I didn’t create the page for the LXQt, but I did see that the link from LXQt.org does point to that page on the wiki. I was thinking that it should be “Portal” page like https://en.opensuse.org/Portal:LXDE or https://en.opensuse.org/Portal:MATE. If I were to make that change, I could easily let the folks at LXQt know and update the link on the LXDE page as well.
Thoughts on that?
I also agree that it needs to be spiced up with pictures and the like as some sort of compelling reason to try it out. I think it works great and haven’t had any issues with it, in fact, I’ve had fewer issues with LXQt than I have had with KDE as of late, not to say that KDE has issues as I have fewer issues with KDE than I do Windows 7, just to keep things in perspective.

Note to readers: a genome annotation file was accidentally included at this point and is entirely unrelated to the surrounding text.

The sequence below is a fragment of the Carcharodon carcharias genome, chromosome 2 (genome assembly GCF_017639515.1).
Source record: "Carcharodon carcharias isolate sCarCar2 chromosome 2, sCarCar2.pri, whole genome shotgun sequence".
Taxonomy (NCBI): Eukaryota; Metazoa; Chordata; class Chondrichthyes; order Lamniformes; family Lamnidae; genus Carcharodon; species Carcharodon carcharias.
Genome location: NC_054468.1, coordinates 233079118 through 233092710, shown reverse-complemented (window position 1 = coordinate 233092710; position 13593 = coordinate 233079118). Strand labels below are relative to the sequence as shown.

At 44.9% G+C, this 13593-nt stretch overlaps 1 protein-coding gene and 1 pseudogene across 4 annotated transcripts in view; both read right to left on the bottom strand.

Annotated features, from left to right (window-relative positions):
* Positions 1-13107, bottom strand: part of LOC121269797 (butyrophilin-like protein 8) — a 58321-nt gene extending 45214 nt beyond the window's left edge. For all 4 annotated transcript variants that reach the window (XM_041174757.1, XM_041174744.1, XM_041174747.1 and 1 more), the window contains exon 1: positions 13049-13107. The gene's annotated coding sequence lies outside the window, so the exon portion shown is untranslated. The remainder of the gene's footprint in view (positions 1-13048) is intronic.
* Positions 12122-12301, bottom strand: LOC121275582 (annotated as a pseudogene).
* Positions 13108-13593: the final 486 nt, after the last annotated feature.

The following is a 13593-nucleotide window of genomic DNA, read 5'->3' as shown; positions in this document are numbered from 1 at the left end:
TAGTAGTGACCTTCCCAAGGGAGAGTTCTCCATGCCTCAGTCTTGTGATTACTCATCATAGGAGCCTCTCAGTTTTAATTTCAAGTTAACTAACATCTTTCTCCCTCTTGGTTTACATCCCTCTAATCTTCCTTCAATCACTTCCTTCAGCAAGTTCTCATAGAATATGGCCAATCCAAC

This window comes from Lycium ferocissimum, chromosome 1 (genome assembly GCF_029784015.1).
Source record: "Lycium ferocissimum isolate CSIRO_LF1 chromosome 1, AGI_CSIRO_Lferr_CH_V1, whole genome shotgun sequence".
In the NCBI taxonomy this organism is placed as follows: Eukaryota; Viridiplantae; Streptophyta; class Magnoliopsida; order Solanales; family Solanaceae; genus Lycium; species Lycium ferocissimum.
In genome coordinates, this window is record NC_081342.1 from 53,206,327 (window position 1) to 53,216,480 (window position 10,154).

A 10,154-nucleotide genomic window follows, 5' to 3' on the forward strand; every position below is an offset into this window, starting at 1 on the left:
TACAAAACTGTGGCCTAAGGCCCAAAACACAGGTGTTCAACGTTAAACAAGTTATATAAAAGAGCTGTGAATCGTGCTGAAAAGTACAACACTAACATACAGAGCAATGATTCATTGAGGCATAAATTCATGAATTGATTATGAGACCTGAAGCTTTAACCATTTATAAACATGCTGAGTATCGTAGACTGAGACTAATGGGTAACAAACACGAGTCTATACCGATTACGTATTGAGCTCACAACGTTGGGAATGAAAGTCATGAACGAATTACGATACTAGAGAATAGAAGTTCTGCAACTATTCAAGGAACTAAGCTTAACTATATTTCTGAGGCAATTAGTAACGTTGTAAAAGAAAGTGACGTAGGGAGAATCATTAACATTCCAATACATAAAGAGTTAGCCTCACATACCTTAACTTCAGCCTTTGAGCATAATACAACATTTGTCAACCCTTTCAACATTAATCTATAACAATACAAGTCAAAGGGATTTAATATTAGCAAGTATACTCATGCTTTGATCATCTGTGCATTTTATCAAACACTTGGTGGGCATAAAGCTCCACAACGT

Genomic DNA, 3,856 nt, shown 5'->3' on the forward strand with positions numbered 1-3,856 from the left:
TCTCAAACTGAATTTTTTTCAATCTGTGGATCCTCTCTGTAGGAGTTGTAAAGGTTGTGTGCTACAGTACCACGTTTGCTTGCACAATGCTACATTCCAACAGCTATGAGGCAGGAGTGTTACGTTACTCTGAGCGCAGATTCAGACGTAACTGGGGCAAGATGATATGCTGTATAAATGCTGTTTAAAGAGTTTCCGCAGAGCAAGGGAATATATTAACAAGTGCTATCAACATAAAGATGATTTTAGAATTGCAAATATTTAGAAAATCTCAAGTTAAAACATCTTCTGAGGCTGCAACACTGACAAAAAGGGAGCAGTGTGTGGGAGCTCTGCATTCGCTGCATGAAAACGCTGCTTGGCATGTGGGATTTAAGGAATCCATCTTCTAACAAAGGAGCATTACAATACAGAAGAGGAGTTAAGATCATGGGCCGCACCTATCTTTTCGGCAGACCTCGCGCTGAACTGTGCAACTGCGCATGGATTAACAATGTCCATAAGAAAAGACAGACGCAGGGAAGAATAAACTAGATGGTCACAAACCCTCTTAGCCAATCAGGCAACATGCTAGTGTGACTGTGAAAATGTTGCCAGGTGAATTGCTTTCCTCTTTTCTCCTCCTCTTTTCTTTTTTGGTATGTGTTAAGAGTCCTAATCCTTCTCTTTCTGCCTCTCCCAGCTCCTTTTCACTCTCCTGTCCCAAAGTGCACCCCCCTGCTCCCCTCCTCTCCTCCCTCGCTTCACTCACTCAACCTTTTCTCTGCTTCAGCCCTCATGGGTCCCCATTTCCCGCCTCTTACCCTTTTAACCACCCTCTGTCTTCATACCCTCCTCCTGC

Thanks again for your input!
I personally think a Portal prefix would be fine, too.
When creating your new page initially, I don’t see a Portal template, but I noticed if you click “Edit” for page editing any existing Portal page, a slightly modified base Portal template is provided (don’t know why this happens). You should be able to copy that portal template to your new portal page and start modifying to suit.
Yes, there used to be a Forum just for Wiki Q&A, but it hasn’t existed now for a few years.
Looking forward to your creation!
I am too, thank you for your input and I will get to it as I have the time. So, be patient!
I will also look forward to your input as well.
I took some time to make the Portal Page for LXQt.
When you get a chance, take a look at the “Portal Page” for some feedback. There are a lot of things I just don’t know how to do in the wiki text so I am basically hacking it together, I hope it’s not too obvious.